What had begun as an ambitious effort to bolster America's image largely devolved into a secret propaganda war to counter the insurgencies in Iraq and Afghanistan. The Pentagon, which had money to spend and leaders committed to the cause, took the lead. In late 2002 Mr. Rumsfeld told reporters he gave the press a "corpse" by closing the Office of Strategic Influence, but he intended to "keep doing every single thing that needs to be done."
The Pentagon increased spending on its psychological and influence operations and for the first time outsourced work to contractors. One beneficiary has been the Rendon Group, which won additional multimillion-dollar Pentagon contracts for media analysis and a media operations center in Baghdad, including "damage control planning." The new Lincoln Group was another winner.
It is something of a mystery how Lincoln came to land more than $25 million in Pentagon contracts in a war zone.
The two men who ran the small business had no background in public relations or the media, according to associates and a resume. Before coming to Washington and setting up Lincoln in 2004, Christian Bailey, born in Britain and now 30, had worked briefly in California and New York. Paige Craig, now 31, was a former Marine intelligence officer.
When the company was incorporated last year, using the name Iraqex, its stated purpose was to provide support services for business development, trade and investment in Iraq. The company's earliest ventures there included providing security to the military and renovating buildings. Iraqex also started a short-lived online business publication.
In mid-2004, the company formed a partnership with the Rendon Group and later won a $5 million Pentagon contract for an advertising and public relations campaign to "accurately inform the Iraqi people of the Coalition's goals and gain their support." Soon, the company changed its name to Lincoln Group. It is not clear how the partnership was formed; Rendon dropped out weeks after the contract was awarded.
Within a few months, Lincoln shifted to information operations and psychological operations, two former employees said. The company was awarded three new Pentagon contracts, worth tens of millions of dollars, they added. A Lincoln spokeswoman referred a reporter's inquiry about the contracts to Pentagon officials.
The company's work was part of an effort to counter disinformation in the Iraqi press. With nearly $100 million in United States aid, the Iraqi media has sharply expanded since the fall of Mr. Hussein. There are about 200 Iraqi-owned newspapers and 15 to 17 Iraqi-owned television stations. Many, though, are affiliated with political parties, and are fiercely partisan, with fixed pro- or anti-American stances, and some publish rumors, half-truths and outright lies.
From quarters at Camp Victory, the American base, the Lincoln Group works to get out the military's message.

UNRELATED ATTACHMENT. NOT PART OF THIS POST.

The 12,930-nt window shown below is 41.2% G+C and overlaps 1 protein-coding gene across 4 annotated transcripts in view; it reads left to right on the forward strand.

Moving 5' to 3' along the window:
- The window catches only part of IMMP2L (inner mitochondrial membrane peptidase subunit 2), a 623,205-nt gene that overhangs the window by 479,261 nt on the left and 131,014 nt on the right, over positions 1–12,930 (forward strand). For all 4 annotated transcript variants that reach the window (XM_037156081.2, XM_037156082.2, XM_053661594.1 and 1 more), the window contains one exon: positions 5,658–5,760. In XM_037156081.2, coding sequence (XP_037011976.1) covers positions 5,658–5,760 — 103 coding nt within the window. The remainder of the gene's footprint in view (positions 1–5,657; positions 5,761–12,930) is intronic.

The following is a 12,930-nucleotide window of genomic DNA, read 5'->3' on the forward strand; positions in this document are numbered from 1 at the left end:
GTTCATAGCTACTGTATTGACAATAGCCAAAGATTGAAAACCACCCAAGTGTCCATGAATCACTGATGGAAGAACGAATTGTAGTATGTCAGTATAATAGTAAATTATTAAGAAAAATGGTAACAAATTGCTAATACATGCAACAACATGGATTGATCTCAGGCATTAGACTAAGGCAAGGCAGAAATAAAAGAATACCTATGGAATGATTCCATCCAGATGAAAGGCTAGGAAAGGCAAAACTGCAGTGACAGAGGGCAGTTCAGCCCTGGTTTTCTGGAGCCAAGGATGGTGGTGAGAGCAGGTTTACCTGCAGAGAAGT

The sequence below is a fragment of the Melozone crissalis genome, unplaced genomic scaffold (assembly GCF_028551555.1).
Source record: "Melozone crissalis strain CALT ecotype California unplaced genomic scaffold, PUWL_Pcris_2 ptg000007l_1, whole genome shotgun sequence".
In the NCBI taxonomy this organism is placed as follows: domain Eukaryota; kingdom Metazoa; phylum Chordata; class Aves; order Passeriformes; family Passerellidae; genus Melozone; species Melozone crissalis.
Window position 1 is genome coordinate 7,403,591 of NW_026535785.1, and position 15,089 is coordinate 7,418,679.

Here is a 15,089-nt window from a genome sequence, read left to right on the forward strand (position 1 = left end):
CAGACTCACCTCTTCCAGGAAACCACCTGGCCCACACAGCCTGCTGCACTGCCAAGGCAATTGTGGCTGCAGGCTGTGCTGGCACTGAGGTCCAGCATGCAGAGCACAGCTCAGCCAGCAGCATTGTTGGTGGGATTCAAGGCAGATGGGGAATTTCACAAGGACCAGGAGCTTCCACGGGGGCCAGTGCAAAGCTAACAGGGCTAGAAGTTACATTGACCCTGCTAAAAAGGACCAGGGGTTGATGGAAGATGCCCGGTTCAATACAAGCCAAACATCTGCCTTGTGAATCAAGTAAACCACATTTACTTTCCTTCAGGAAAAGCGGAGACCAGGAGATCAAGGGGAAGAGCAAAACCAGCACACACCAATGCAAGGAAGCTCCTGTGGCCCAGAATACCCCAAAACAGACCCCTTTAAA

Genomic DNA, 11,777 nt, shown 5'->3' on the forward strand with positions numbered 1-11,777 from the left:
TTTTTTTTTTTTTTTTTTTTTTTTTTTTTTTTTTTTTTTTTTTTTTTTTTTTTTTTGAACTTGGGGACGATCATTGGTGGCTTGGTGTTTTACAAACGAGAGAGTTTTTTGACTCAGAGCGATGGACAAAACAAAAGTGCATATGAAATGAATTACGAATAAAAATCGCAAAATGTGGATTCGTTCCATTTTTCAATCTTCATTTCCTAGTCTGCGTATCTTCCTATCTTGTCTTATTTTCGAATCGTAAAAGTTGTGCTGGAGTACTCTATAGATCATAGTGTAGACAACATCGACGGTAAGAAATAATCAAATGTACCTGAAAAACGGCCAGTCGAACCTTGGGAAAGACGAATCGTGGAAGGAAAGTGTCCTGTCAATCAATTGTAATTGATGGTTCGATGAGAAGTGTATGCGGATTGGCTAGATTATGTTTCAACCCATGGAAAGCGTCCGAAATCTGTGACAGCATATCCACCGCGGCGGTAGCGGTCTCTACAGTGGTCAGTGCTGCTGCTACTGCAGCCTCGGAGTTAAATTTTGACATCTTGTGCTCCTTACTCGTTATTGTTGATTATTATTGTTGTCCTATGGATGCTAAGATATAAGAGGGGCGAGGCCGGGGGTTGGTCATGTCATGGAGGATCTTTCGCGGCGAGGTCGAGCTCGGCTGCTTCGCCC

Lincoln's employees work virtually side by side with soldiers. Army officers supervise Lincoln's work and demand to see details of article placements and costs, said one of the former employees, speaking on condition of anonymity because Lincoln's Pentagon contract prohibits workers from discussing their activities.
"Almost nothing we did did not have the command's approval," he said.
The employees would take news dispatches, called storyboards, written by the troops, translate them into Arabic and distribute them to newspapers. Lincoln hired former Arab journalists and paid advertising agencies to place the material.
Typically, Lincoln paid newspapers from $40 to $2,000 to run the articles as news articles or advertisements, documents provided to The New York Times by a former employee show. More than 1,000 articles appeared in 12 to 15 Iraqi and Arab newspapers, according to Pentagon documents. The publications did not disclose that the articles were generated by the military.
A company worker also often visited the Baghdad convention center, where the Iraqi press corps hung out, to recruit journalists who would write and place opinion pieces, paying them $400 to $500 as a monthly stipend, the employees said.
Like the dispatches produced at Fort Bragg, those storyboards were one-sided and upbeat. Each had a target audience, "Iraq General" or "Shi'ia," for example; an underlying theme like "Anti-intimidation" or "Success and Legitimacy of the ISF;" and a target newspaper.
Articles written by the soldiers at Camp Victory often assumed the voice of Iraqis. "We, all Iraqis, are the government. It is our country," noted one article. Another said, "The time has come for the ordinary Iraqi, you, me, our neighbors, family and friends to come together."
While some were plodding accounts filled with military jargon and bureaucratese, others favored the language of tabloids: "blood-thirsty apostates," "crawled on their bellies like dogs in the mud," "dim-witted fanatics," and "terror kingpin."